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Juggling, magic more than a teen phase for Guelph performance artist (5 photos)

In this What’s Up Wednesday, we stand back while teen magician Noah Nogueira juggles knives

The quest to become a better juggler has been a magical journey for Guelph teen Noah Nogueira and he has picked up many friends and mentors along the way.

“Most kids go through their magic phase,” said Nogueira. “I was going through my magic phase and then I saw a juggling video and I was like juggling, that is really cool. So, I went up to my mom and I said mom I want to learn how to juggle.”

His mother arranged private juggling lessons with Andrew Giordano, founder and director of the Youth Circus Project in Guelph. Giordano took Nogueira under his wing and taught him about the history and techniques of juggling.

“I just kept practicing and then at some point we were at the University of Waterloo juggling festival and they had a magician there named Wilber Cortez,” said Nogueira. “I was mostly into juggling but I guess at that moment the magic bug bit me again.”

His mother arranged private lessons with Cortez and soon they were sharing the stage at magic shows and festivals.

“I do this thing called The Secret Show, which is like a brand where I have a lot of mentors,” he said. “There are three of us mainly, Scott Boyd, Graeme Reed and I but this Friday, Aug 2, there are going to be six of us for Secret Show V at the Kitchener Waterloo Little Theatre. So, there will be the three of us as well as Wilber Cortez, JP Magic and Michael Francis.”

To be 15 years old and sharing the bill with so many veteran magicians is a testament to Nogueira’s growth as a professional performance artist.

He was born in 2003, the only child of John and Michelle Nogueira. He was drawn to the arts at an early age and in 2013 he co-wrote a children’s book with Guelph author Peter Watson. Angel Has Her Wings was inspired by Nogueira’s love of animals and his volunteer work at the Guelph Humane Society.

“I was never really into the sports everybody played,” he said. “Not many people I knew were doing magic and juggling and it looked so cool and I really wanted to learn. Then I fell in love with it.”

His sense of humour and self confidence are best expressed in a motto he borrowed from Irish poet and playwright Oscar Wilde – “Be yourself; everyone else is already taken.”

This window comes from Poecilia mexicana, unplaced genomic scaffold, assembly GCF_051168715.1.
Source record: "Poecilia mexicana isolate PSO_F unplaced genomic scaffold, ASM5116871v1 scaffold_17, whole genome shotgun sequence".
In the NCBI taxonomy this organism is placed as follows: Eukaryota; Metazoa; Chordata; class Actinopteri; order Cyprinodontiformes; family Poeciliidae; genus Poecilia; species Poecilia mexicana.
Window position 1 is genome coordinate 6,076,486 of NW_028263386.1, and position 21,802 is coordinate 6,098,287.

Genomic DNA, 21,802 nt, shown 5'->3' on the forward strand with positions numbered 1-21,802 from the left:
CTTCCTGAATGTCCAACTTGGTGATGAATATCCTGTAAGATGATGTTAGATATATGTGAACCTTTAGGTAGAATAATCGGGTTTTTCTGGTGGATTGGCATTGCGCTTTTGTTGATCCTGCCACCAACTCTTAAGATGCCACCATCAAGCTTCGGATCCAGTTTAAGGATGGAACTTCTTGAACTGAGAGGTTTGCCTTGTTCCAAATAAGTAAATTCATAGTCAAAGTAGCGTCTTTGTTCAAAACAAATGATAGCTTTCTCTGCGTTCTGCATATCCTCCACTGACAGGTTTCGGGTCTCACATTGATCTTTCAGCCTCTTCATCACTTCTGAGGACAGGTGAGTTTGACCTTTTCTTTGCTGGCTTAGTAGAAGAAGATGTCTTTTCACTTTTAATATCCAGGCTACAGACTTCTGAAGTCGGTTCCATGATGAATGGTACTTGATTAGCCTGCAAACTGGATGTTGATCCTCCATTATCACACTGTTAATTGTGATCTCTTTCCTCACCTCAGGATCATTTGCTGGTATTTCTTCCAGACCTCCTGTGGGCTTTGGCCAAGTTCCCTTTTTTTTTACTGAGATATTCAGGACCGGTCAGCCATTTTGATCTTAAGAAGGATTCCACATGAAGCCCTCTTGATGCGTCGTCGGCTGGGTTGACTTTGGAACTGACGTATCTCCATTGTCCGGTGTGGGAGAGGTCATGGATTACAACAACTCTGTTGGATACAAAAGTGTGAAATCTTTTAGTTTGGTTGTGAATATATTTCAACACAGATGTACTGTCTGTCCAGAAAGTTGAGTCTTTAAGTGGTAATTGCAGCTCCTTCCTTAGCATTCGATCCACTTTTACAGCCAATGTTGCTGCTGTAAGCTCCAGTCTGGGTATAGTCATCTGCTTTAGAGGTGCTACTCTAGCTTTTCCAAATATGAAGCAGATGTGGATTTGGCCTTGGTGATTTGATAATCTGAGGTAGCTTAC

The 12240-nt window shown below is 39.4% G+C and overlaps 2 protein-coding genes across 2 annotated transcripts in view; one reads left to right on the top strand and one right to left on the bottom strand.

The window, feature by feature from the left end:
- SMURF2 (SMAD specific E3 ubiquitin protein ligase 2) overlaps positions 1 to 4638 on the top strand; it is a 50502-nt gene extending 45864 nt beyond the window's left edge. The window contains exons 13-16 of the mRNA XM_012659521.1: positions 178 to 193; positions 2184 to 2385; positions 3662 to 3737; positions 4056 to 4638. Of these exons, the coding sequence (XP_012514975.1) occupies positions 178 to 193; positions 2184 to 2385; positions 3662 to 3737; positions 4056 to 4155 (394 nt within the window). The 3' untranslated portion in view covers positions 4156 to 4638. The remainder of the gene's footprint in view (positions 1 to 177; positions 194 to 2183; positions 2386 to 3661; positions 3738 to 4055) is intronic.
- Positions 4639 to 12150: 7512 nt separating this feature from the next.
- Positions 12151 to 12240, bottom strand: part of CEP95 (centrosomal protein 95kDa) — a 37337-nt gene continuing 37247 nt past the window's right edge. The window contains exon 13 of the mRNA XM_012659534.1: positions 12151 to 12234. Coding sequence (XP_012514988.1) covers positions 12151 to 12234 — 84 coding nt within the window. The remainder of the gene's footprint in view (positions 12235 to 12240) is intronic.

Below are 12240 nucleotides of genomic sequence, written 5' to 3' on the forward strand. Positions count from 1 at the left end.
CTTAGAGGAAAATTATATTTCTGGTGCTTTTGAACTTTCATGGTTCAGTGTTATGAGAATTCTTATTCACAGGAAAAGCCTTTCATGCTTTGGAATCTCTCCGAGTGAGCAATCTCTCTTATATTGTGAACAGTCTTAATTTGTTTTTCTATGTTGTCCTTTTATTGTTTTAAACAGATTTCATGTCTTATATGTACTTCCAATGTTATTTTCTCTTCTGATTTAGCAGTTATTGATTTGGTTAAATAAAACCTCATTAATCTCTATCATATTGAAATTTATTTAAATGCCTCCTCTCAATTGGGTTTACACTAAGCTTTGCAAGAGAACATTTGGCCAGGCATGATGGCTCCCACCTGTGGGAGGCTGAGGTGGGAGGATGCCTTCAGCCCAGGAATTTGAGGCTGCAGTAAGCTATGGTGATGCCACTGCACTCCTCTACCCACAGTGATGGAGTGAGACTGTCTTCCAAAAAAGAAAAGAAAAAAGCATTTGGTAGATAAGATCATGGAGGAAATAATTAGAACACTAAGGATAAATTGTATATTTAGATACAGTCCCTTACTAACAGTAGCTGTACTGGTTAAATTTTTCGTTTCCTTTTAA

“I’m an extrovert,” he said. “I like practicing but I like sharing it with other people more than I like doing it by myself because you get their reaction. I just love entertaining people, making them laugh and connecting with them.”

Nogueira’s performances are filled with wit and humour that appeal to kids and adults. One of his most popular bits involves him juggling three large knives. Before he starts he puts on smock covered in what appears to be blood stains and warns the audience to stay back because he has yet to master this part of the show.

He exhibits a professionalism beyond his years and admits his toughest crowds are kids his own age.

“I don’t like performing for my friends,” he said. “Some of them are supportive and others aren’t. I think a lot of the time it is jealousy because I am pretty accomplished.”

His performances are family-friendly but he is prepared for hecklers from his peer group.

“A lot of people say, ‘when are you going to get a real job’, but I have a real job,” he reminds them. “I make good money and it is a lot more fun than stocking shelves at Zehrs. This is a career. I have already started my career.”

He has no shortage of work but he has no illusions about a career in show business.

“I want to continue doing this but being a full-time magician and juggler is very difficult,” he said. “I like robotics and I am taking a lot of robotics courses in school. I am either going to university or college. I’m not sure yet. I really haven’t thought about it too much. I have some time.”


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Troy Bridgeman

About the Author: Troy Bridgeman

Troy Bridgeman is a multi-media journalist that has lived and worked in the Guelph community his whole life. He has covered news and events in the city for more than two decades.
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